Execs in Desperate Need of Donor Breast Milk (part 2)
Posted February 8, 2010
Part 2: The Prolacta Milk Bank Story Recap
Breastfeeding moms planning to donate milk to Prolacta (including those who donate to the National Milk Bank, Milkbanking.net banks, and 75% from those who donate to the IBMP) generally only read that their milk goes to "critically ill babies in the US" or to "severely premature babies." On most of these sites for these banks (Milkin' Mamas being a notable exception) , no mention is made that the milk is processed into a specific line of products (HMFs) and sold by a very specific company (Prolacta) and provided to "critically ill babies" whose parents are lucky enough to be able to afford and have access to Prolacta's HMF products.
This is not a new story - Prolacta was in the news a lot when they began collecting milk in 2006 and in 2007 after the fact they collect 75% of the milk donated to the International Breast Milk Project (IBMP) came under scrutiny.
10/20/06 Blisstree.com Milk Donors Beware – Choose a Milk Bank Carefully!
05/22/07 The Lactivist Is The International Breast Milk Project a Scam?
09/02/07 Breastfeedingsymbol.org Thinking of Donating Your Breastmilk? Read This First.
Recently, Prolacata has been in the news again, both for research that shows the benefits of human breast milk HMF and for their business partnership with Abbott Nutrition, makers of Similac. I learned about Prolacta from this on from The Motherwear Breastfeeding Blog: Formula maker to sell human milk product. I also found a post by blogger Valerie W. McClain Human Milk Patent Pending and some discussion at the Mothering Magazine forums about Prolacta.
Now, I understand that the profitability of Prolacta allows them to do more research and help more premature babies. I also understand that the more breast milk Prolacta gets, the more HMF products they will be able to supply for premature babies. For severely premature babies, a system for increasing the caloric density of their mother's milk without exposing them to cow milk or soy proteins can make a critical difference. For them, HMF is not a formula supplement - it's a biotherapeutic medication.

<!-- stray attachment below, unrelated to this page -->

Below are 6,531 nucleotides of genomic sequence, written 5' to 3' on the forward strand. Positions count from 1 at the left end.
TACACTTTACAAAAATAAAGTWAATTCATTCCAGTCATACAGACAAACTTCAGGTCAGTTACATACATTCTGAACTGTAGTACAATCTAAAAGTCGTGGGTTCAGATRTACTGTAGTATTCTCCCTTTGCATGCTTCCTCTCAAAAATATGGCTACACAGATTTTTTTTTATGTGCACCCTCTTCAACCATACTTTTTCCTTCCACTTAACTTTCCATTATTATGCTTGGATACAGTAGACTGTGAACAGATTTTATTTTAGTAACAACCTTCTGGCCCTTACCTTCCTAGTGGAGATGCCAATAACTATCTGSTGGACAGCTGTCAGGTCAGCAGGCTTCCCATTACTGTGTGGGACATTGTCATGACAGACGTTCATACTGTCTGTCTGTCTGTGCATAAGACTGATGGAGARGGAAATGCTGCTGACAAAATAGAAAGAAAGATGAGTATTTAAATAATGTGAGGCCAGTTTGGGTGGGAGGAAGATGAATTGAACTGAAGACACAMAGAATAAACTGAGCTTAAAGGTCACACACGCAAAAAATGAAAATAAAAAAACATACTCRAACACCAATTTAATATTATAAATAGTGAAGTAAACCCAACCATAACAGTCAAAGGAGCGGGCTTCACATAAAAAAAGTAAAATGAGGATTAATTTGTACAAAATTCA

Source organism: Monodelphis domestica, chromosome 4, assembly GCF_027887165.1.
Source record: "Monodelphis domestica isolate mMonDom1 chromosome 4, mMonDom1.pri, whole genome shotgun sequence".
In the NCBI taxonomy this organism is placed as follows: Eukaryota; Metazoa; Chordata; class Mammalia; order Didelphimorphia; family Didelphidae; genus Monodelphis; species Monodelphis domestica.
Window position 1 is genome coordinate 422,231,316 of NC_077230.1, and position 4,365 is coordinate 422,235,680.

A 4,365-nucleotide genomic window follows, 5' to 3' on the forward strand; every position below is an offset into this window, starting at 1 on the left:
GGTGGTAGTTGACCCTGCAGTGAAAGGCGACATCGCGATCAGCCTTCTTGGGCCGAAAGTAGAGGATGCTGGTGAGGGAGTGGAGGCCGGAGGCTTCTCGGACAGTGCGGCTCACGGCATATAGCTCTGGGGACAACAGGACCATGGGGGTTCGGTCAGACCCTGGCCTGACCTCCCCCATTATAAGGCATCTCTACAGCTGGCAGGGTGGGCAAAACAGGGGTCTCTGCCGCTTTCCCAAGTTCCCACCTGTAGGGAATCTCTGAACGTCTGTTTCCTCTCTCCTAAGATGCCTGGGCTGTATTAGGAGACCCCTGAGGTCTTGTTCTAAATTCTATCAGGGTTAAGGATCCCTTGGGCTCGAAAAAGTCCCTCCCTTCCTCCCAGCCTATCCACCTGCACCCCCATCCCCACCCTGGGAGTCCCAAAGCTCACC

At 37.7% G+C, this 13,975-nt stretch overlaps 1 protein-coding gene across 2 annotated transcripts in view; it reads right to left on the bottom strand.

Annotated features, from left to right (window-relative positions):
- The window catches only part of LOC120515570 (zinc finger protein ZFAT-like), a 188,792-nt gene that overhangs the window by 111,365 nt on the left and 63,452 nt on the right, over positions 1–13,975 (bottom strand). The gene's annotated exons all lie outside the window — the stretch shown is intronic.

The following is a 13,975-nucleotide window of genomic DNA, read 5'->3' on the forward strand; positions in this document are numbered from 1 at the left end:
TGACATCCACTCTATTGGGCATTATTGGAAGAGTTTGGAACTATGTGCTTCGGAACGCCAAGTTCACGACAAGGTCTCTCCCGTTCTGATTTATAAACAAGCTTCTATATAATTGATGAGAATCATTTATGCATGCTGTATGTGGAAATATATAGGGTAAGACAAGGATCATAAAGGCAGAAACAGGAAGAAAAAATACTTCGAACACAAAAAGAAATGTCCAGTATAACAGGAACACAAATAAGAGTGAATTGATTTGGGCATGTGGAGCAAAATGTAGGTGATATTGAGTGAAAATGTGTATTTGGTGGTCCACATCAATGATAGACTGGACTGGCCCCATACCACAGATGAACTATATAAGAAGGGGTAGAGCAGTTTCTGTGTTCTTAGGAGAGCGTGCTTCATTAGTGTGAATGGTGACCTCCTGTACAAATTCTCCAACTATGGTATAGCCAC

So why does Prolacta think they need to hide behind the curtain and hand-wave about where the milk goes? Why is there no mention of Prolacta or HMF or developing breastmilk-based biotherapeutics on the National Milk Bank website? Why does the IBMP speak so hesitantly and defensively about their relationship with Prolacta?
Breastfeeding moms tend to be well-educated women who are very capable about making decisions based on complete information. Who decided these women can't handle the facts and instead should know nothing more that the milk goes somewhere that "helps babies" (now run along, ladies, it's time for man-talk)? It's not like the milk is being turned into high priced hand-cream or something.
Biotherapeutics from breast milk make sense. Some smart people looked at the amazing medical treatments that can be made from human blood and realized that breast milk could also have important medicinal properties. They invested a lot of time and money into researching whether medically relevant therapeutics could be derived from human breast milk. They found that yes, this is the case. They made those products. They charge money for these products, just like all companies who develop and manufacture medical treatments do. Why are they afraid of making their mission a clearly stated goal of the many milk banks they run?
The only answers that make sense are
A. They think that breastfeeding moms will stop giving them milk
B. They don't want to have to pay donors for breastmilk
Option A: Yes - some women may choose to provide milk to a non-profit bank instead, like the HMBANA which provides breast milk (in milk form) to babies in need. Others may choose to provide milk to a company interested in developing biotherapeutics. For every mom who wants her milk to be non-profit all the way, there will be others who don't really care as long as they are helping someone with their extra milk (probably the majority) and still others who want to see as many lifesaving medications developed from human breast milk as possible. The point is, Prolacta milk banks should be called Prolacta milk banks. All of this "processing partner" stuff is ridiculous.
Option B: I'll discuss this in my final post on this topic.
My next post will be more about how the earthquake in Haiti inspired a great call to arms (or boobs). The subsequent news - that the donor milk flowing in could not get to Haiti and might not be as helpful as we'd thought - has made me (and others) question the great hue and cry for milk donations to help third world orphans from institutions who know most of the donated milk will never get to them.